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Churchill, The Empire and the Sultan’s Jihad
Lawrence James, Historian

  • Wednesday 18 June 2014, 2.00PM to 3.00pm
  • Free admission
    Booking required
  • Berrick Saul Building, University of York (map|getting to campus)

Event details

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For most of the nineteenth century, Islam was in retreat. Muslim lands in the Middle East, Central Asian and Africa were engrossed in the British, Russian, French and Italian empires. In 1914, these nations began a scramble for the last Islamic power, the Ottoman Empire. Egged on by Germany, the Sultan Mehmed VI struck back: as Caliph he called on all Muslims to unite and expel the intruders in a jihad.

Churchill, who had fought Islamic jihadists on the North-West Frontier, and in the Sudan, understood the power of Muslim fervour and was the impulse behind a massive demonstration of imperial supremacy: a campaign to force the Dardanelle Straits, seize Constantinople and topple the Sultan. He believed that only such a coup de theatre would convince the Islamic world that imperial power was permanent and invincible. Britain’s allies agreed.

What followed was a holy war, a signal reverse for the Allies and the eventual division of the Ottoman Empire. Again, Churchill was closely involved. The First World War began the War of the Ottoman succession, which is still being waged in the Middle East.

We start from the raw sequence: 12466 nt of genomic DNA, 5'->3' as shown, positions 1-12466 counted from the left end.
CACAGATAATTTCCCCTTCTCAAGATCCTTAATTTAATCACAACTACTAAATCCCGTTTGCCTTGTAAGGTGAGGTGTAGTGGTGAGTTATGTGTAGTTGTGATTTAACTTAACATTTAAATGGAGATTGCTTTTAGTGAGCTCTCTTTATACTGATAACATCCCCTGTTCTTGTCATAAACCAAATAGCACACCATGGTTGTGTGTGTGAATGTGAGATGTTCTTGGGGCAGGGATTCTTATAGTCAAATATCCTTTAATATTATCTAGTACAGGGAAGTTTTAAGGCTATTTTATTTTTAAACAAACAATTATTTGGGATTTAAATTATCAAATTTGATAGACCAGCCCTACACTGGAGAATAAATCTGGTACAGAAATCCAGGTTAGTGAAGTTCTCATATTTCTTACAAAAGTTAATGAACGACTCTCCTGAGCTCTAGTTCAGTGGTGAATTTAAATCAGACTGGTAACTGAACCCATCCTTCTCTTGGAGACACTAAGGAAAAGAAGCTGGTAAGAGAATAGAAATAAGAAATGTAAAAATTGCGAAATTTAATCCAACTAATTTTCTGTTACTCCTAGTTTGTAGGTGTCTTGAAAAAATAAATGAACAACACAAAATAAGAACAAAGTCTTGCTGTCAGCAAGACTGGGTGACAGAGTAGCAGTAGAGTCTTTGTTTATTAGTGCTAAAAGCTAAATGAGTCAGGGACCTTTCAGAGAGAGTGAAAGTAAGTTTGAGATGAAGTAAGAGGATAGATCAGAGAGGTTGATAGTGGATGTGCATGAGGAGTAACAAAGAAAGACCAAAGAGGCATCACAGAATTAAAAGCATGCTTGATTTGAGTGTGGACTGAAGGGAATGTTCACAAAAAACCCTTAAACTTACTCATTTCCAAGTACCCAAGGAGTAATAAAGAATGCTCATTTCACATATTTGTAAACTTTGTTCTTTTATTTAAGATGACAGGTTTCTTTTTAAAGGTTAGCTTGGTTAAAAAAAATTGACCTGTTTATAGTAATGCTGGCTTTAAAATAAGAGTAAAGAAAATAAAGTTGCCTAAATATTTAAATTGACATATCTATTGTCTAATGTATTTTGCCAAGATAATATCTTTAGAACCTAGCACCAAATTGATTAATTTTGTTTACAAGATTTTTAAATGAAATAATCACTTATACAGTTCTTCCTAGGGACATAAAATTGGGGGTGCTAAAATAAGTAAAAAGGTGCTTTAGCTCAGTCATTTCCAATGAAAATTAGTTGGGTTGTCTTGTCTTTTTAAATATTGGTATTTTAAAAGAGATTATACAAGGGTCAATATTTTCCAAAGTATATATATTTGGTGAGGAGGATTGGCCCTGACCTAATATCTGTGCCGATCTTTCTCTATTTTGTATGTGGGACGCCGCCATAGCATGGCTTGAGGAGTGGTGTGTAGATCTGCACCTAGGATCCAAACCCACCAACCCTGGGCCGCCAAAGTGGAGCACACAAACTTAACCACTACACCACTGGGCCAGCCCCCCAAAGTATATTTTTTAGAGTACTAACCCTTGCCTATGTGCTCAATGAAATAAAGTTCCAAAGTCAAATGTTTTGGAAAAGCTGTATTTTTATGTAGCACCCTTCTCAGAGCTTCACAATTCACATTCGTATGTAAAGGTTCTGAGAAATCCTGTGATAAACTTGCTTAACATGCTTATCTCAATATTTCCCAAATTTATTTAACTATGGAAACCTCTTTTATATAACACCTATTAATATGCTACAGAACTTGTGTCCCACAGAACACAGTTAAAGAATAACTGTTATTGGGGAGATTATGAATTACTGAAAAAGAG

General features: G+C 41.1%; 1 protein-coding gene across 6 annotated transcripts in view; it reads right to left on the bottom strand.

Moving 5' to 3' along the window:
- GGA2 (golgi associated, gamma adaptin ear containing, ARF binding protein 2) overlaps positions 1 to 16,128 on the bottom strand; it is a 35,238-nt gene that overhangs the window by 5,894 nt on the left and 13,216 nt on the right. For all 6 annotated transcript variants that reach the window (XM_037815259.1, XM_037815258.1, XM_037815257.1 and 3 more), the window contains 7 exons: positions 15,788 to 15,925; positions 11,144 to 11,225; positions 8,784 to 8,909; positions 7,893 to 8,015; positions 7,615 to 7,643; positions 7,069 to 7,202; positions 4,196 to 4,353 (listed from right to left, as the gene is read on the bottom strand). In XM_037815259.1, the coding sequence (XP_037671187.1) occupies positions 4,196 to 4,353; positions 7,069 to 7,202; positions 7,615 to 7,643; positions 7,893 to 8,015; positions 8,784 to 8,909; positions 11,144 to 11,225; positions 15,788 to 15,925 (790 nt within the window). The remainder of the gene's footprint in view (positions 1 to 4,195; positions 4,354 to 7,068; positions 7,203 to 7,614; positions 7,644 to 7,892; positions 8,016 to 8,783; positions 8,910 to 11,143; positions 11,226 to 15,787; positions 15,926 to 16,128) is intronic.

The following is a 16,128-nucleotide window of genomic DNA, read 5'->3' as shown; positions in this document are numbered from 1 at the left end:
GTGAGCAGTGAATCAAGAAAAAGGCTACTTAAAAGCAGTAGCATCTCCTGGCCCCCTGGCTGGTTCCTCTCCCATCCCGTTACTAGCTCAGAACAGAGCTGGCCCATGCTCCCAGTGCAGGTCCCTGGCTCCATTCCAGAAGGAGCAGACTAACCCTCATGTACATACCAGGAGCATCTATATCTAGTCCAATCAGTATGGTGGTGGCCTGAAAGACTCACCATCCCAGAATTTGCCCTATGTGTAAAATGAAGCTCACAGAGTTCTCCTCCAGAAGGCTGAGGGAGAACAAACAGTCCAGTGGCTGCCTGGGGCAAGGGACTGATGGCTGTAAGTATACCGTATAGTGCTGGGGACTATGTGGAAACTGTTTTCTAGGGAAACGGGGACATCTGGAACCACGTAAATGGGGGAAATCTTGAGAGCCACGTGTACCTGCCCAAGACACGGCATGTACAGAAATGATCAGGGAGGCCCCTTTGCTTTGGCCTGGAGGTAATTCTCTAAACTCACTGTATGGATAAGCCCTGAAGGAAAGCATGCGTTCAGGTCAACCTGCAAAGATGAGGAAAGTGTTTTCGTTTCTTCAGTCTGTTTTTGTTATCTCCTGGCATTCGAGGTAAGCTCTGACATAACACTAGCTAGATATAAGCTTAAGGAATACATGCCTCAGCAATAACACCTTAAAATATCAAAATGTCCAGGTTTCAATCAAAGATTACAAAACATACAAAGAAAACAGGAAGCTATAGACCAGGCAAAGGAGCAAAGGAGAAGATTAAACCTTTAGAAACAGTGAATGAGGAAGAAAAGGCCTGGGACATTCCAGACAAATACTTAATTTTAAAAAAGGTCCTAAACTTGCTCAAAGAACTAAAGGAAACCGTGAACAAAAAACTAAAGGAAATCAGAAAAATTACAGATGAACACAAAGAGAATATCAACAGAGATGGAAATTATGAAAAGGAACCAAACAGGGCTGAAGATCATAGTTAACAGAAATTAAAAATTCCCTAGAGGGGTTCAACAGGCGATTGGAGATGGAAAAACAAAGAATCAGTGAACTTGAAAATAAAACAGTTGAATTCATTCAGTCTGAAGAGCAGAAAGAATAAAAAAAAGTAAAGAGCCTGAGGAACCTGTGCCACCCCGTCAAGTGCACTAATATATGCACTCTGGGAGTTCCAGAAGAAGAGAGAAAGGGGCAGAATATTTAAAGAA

About the speaker:

Lawrence James amongst the first students at the University of York and subsequently undertook a research degree at Merton College, Oxford. After fourteen years in teaching, he became a full-time writer in 1985. He has specialised in modern imperial history, and his books in print include the controversial The Golden Warrior: The Life and Legend of Lawrence of Arabia, Raj: The Making and Unmaking of British India, and, most recently, Churchill and Empire: Portrait of an Imperialist. He is currently writing Empires in the Sun: The European Powers and Africa 1830-1970. Reviewing the Churchill book in the Spectator, Philip Hensher described him as ‘the doyen of empire historians’.

He has appeared in British, American, and Russian documentaries, and BBC News programmes, and has written reviews and historical and political pieces for the Times, Daily Telegraph, Daily Mail, and the Independent. He presently reviews for the Times.



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